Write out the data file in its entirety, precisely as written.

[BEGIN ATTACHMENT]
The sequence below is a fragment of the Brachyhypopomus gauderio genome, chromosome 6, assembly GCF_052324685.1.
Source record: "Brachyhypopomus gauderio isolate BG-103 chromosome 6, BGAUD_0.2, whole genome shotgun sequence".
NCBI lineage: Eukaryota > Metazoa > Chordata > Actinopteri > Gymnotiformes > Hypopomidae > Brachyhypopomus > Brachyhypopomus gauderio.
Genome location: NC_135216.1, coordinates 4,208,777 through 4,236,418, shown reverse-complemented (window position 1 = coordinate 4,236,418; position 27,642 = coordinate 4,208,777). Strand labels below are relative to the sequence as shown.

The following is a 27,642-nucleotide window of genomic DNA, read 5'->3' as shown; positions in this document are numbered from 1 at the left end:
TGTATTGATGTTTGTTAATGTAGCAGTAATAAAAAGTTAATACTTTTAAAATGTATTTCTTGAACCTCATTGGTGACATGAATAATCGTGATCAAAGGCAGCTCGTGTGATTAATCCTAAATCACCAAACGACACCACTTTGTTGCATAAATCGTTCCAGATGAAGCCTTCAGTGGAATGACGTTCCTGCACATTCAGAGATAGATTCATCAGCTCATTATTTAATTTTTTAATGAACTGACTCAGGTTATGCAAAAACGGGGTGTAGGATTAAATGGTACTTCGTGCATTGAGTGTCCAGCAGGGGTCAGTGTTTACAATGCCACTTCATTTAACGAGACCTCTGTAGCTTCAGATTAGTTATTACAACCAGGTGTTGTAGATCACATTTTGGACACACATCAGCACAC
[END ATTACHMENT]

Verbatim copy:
The sequence below is a fragment of the Brachyhypopomus gauderio genome, chromosome 6, assembly GCF_052324685.1.
Source record: "Brachyhypopomus gauderio isolate BG-103 chromosome 6, BGAUD_0.2, whole genome shotgun sequence".
NCBI lineage: Eukaryota > Metazoa > Chordata > Actinopteri > Gymnotiformes > Hypopomidae > Brachyhypopomus > Brachyhypopomus gauderio.
Genome location: NC_135216.1, coordinates 4,208,777 through 4,236,418, shown reverse-complemented (window position 1 = coordinate 4,236,418; position 27,642 = coordinate 4,208,777). Strand labels below are relative to the sequence as shown.

The following is a 27,642-nucleotide window of genomic DNA, read 5'->3' as shown; positions in this document are numbered from 1 at the left end:
TGTATTGATGTTTGTTAATGTAGCAGTAATAAAAAGTTAATACTTTTAAAATGTATTTCTTGAACCTCATTGGTGACATGAATAATCGTGATCAAAGGCAGCTCGTGTGATTAATCCTAAATCACCAAACGACACCACTTTGTTGCATAAATCGTTCCAGATGAAGCCTTCAGTGGAATGACGTTCCTGCACATTCAGAGATAGATTCATCAGCTCATTATTTAATTTTTTAATGAACTGACTCAGGTTATGCAAAAACGGGGTGTAGGATTAAATGGTACTTCGTGCATTGAGTGTCCAGCAGGGGTCAGTGTTTACAATGCCACTTCATTTAACGAGACCTCTGTAGCTTCAGATTAGTTATTACAACCAGGTGTTGTAGATCACATTTTGGACACACATCAGCACAC